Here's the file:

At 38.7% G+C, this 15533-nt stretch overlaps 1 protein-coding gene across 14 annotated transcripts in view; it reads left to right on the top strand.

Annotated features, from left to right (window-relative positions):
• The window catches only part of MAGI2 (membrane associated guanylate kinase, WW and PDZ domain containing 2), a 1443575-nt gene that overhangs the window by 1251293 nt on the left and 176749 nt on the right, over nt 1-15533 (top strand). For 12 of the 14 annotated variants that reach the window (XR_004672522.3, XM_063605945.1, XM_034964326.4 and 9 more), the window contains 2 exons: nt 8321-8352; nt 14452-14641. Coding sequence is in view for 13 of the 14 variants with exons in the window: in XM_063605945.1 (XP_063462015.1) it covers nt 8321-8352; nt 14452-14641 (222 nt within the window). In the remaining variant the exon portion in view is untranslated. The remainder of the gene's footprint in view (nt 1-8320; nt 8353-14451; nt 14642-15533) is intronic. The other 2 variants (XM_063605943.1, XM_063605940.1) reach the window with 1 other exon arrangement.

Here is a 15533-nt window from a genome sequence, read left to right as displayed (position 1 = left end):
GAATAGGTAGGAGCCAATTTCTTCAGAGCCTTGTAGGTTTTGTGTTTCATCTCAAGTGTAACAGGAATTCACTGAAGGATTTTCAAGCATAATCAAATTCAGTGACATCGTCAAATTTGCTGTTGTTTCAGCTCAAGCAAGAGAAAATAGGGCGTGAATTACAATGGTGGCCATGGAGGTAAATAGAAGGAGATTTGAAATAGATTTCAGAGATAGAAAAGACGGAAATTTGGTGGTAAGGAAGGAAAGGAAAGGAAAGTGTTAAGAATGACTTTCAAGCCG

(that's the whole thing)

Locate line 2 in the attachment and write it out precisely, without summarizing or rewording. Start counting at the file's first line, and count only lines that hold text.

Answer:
Annotated features, from left to right (window-relative positions):